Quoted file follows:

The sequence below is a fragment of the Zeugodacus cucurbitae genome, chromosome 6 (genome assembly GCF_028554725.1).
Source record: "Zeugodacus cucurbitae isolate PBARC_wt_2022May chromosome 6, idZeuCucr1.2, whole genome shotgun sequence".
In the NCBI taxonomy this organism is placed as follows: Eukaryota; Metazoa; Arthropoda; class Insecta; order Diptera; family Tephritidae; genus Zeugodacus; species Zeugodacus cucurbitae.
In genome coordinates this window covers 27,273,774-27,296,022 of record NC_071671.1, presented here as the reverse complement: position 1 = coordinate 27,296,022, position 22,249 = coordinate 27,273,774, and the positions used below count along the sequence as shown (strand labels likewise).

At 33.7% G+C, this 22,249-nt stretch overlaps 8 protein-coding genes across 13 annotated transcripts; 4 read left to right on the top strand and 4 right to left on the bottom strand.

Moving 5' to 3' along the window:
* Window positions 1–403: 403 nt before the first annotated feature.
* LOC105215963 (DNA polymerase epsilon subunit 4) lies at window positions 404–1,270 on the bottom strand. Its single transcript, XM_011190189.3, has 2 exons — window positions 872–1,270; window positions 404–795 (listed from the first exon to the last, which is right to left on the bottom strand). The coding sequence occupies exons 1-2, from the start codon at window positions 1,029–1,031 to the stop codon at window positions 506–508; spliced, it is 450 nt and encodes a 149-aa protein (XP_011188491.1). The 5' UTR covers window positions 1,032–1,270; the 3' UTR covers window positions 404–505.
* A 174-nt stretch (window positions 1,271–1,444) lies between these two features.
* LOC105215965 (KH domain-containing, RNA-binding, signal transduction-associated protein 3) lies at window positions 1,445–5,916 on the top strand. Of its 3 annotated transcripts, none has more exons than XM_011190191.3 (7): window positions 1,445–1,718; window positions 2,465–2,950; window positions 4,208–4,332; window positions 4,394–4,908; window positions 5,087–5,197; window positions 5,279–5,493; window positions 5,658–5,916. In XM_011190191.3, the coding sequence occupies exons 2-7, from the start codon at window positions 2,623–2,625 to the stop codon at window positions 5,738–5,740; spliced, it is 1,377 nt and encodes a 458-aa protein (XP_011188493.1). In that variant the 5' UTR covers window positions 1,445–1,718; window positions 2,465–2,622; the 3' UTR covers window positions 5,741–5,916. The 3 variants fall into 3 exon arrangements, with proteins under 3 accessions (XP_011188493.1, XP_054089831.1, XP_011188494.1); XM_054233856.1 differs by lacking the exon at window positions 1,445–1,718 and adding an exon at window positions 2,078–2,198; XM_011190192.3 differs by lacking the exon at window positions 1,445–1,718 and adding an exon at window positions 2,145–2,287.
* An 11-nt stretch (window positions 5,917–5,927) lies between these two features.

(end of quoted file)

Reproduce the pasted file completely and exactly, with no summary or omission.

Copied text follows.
The sequence below is a fragment of the Zeugodacus cucurbitae genome, chromosome 6 (genome assembly GCF_028554725.1).
Source record: "Zeugodacus cucurbitae isolate PBARC_wt_2022May chromosome 6, idZeuCucr1.2, whole genome shotgun sequence".
In the NCBI taxonomy this organism is placed as follows: Eukaryota; Metazoa; Arthropoda; class Insecta; order Diptera; family Tephritidae; genus Zeugodacus; species Zeugodacus cucurbitae.
In genome coordinates this window covers 27,273,774-27,296,022 of record NC_071671.1, presented here as the reverse complement: position 1 = coordinate 27,296,022, position 22,249 = coordinate 27,273,774, and the positions used below count along the sequence as shown (strand labels likewise).

At 33.7% G+C, this 22,249-nt stretch overlaps 8 protein-coding genes across 13 annotated transcripts; 4 read left to right on the top strand and 4 right to left on the bottom strand.

Moving 5' to 3' along the window:
* Window positions 1–403: 403 nt before the first annotated feature.
* LOC105215963 (DNA polymerase epsilon subunit 4) lies at window positions 404–1,270 on the bottom strand. Its single transcript, XM_011190189.3, has 2 exons — window positions 872–1,270; window positions 404–795 (listed from the first exon to the last, which is right to left on the bottom strand). The coding sequence occupies exons 1-2, from the start codon at window positions 1,029–1,031 to the stop codon at window positions 506–508; spliced, it is 450 nt and encodes a 149-aa protein (XP_011188491.1). The 5' UTR covers window positions 1,032–1,270; the 3' UTR covers window positions 404–505.
* A 174-nt stretch (window positions 1,271–1,444) lies between these two features.
* LOC105215965 (KH domain-containing, RNA-binding, signal transduction-associated protein 3) lies at window positions 1,445–5,916 on the top strand. Of its 3 annotated transcripts, none has more exons than XM_011190191.3 (7): window positions 1,445–1,718; window positions 2,465–2,950; window positions 4,208–4,332; window positions 4,394–4,908; window positions 5,087–5,197; window positions 5,279–5,493; window positions 5,658–5,916. In XM_011190191.3, the coding sequence occupies exons 2-7, from the start codon at window positions 2,623–2,625 to the stop codon at window positions 5,738–5,740; spliced, it is 1,377 nt and encodes a 458-aa protein (XP_011188493.1). In that variant the 5' UTR covers window positions 1,445–1,718; window positions 2,465–2,622; the 3' UTR covers window positions 5,741–5,916. The 3 variants fall into 3 exon arrangements, with proteins under 3 accessions (XP_011188493.1, XP_054089831.1, XP_011188494.1); XM_054233856.1 differs by lacking the exon at window positions 1,445–1,718 and adding an exon at window positions 2,078–2,198; XM_011190192.3 differs by lacking the exon at window positions 1,445–1,718 and adding an exon at window positions 2,145–2,287.
* An 11-nt stretch (window positions 5,917–5,927) lies between these two features.